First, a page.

By Bhaskar Roy
Begum Khaleda Zia, Chairperson of the main opposition party in Bangladesh, is a two-time Prime Minister of Bangladesh. She and her party also took to the streets in 1992 in a joint movement with the Awami League to oust General and President H.M. Ershad’s military government. Her husband, Gen, Zia-ur-Rahman, usurped the post of the President of the country, ran a martial law government to start with, lived by the sword, and died by it.
The assassination of Sheikh Mujibur Rahman and his family on August 15, 1975 ushered in the politics of Martial Law and military rule like Pakistan. The BNP and its ally the Jamaat tried to sponsor a military coup in 2006, but were pre-empted by some top army leaders. But there was the shadow of the army over the caretaker government when the famous “minus two” theory – exile both Khaleda Zia and Sk. Hasina, was tried. A new party to be led by a particular celebrated person was contemplated.
Then army Chief Gen. Moin U. Ahmed also floated a new political theory of “democracy with Bangladeshi characteristics”. Unfortunately, Gen. Moin appears to have been influenced by Chinese leader Deng Xiaoping’s theory of “socialism with Chinese characteristic”. There can be no comparison between two in any way. But people do get carried away, and can be pardoned if they did not cause any harm.
With this background, it is astonishing that a political leader like Begum Khaleda Zia who has seen the Bangladesh liberation war in the early stages from the Pakistani army controlled cantonment in Dhaka, to the present stage would again call on the army to intervene in the politics of the country.
This writer remembers what late Maj. Gen. M.A. Mannaf told him in 1983. Gen. Mannaf, who was the GOC and Martial Law Administrator of Chittagong Division said he believed the army belongs to the barracks and on the borders of the country to defend the nation from external aggression.
Certainly, many countries call in the army to help in natural disasters, communal riots and disturbances of this kind, because the army is better equipped and better trained. In all circumstances it is the government that controls the country. On March 24, however, Khaleda Zia called upon the army not to be a silent spectator and play its role in the political development in the country. She placed the police firing on the rampaging Jamaat and its student wing Shibir cadres, on the same page as the police firing under the Pakistani regime in 1971!
Khaleda Zia’s recent public statements have not only been injudicious but down right dangerous. She called the nation’s secular youth movement as “perverted” and anti-Islam. She called the police actions to control the violent protests by the Jamaat-Shibir and some BNP cadres as “genocide”. True more than 170 people have died in these riots. But the dead include a number of policemen, several minorities (Hindus and Buddhists), pro-secular activists and, of course, some Jamaat-Shibir cadres.
Khaleda Zia never termed the killing of more than three million Bengalees and rape of more than two hundred thousand Bengalee women by the Pakistani army and their Bengalee Jamaat partners in 1971, as “Genocide”. There were three recorded instances of genocide in the last century. One was the German Nazi extermination of Jews in the “Holocaust”, the 1971 killing and raping of Bangladeshis, and the extermination of almost a third of the Cambodian population by the Khemer Rougue. The Nazi war criminals have been brought to justice, and so have the Khmer Rouge killers like leng Sary and Khieu Sampan among others. It is the turn for Bangladesh to bring their killers to book and bring the 1971 genocide to a closure. This happened in Germany and Cambodia.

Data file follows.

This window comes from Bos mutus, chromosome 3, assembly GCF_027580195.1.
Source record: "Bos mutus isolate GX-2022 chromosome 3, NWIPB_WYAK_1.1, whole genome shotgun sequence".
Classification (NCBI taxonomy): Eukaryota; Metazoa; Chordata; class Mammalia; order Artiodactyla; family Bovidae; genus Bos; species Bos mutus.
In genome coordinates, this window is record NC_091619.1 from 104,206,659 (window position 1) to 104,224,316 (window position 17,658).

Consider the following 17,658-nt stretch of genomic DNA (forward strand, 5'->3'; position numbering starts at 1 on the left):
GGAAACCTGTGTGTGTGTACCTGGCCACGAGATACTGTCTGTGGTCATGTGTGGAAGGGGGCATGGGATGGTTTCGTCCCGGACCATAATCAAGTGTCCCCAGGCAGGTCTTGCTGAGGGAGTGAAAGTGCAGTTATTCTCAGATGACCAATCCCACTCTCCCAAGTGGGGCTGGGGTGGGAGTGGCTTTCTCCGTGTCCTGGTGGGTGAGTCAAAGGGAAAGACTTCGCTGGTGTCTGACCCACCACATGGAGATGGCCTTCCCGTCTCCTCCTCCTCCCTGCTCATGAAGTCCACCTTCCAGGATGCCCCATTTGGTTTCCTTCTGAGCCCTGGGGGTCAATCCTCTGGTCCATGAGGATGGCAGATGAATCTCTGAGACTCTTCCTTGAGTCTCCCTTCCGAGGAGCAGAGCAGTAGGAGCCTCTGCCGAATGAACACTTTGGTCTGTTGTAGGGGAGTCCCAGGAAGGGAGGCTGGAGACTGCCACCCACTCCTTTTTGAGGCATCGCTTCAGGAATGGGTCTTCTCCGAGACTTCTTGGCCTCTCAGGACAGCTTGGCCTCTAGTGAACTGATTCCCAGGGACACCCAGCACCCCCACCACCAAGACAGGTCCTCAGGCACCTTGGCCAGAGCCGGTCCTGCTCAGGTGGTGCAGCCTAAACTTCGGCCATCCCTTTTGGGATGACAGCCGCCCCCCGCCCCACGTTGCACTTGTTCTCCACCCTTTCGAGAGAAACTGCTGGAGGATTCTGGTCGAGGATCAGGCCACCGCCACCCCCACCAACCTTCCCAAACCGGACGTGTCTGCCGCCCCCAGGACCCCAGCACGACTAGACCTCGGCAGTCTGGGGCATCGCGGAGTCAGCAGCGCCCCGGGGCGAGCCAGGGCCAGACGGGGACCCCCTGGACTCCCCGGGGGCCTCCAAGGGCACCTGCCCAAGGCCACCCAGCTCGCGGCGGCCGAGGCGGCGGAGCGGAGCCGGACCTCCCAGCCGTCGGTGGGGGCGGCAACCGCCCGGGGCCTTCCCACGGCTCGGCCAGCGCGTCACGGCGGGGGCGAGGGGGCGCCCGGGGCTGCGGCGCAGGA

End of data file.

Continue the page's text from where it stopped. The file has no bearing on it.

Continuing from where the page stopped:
The closure of 1971 has been prevented by foreign interference including strategic interests and Wahabi infiltration to turn Bangladesh’s sufi oriented Islamic culture which can be interpreted as secular Islam, into a radical Islamic country. Between 1998 to 2008, the effort of the Jamaat with support from BNP leaders was to convert Bangladesh into a haven for the Al Qaida and Taliban. While the BNP wanted to create a special relationship with Pakistan, which revealed the so called Bangladeshi nationalists in Pakistani clothing like Gen. Zia-ur-Rahman and his wife Khaleda Zia, the Jamaat’s objective was to reject the liberation war and reunite with Pakistan. The Jamaat ever accepted Bangladesh as a sovereign country.
International empathy for the BNP and Jamaat appears to have dwindled sharply. The Jamaat has been at pains to explain their innocence on the atrocities against minorities to the Human Rights Watch (HRW), but to no avail. The UK Weekly, the Economist, a steadfast supporter of the BNP and the Jamaat over the last two years at least, is finding it increasingly difficult to maintain their position. The magazine is now attacking the judicial process of the Bangladesh International War Crimes Tribunals (ICT- I & II). This is unlikely to last long. The magazine has compared Nazi War Criminal Adolf Eichman’s trial with the ICT trials. But they have stopped short of the Cambodian trial of the Khmer Rougue exterminators.
Begum Khaleda Zia must remember one thing. That in the last ten years the world has changed at a very fast pace. She is opening the proverbial Pandora’s Box. What pours out from this Box can destroy her and her two sons.
Note: The writer is a New Delhi based strategic analyst. He can be reached at e-mail firstname.lastname@example.org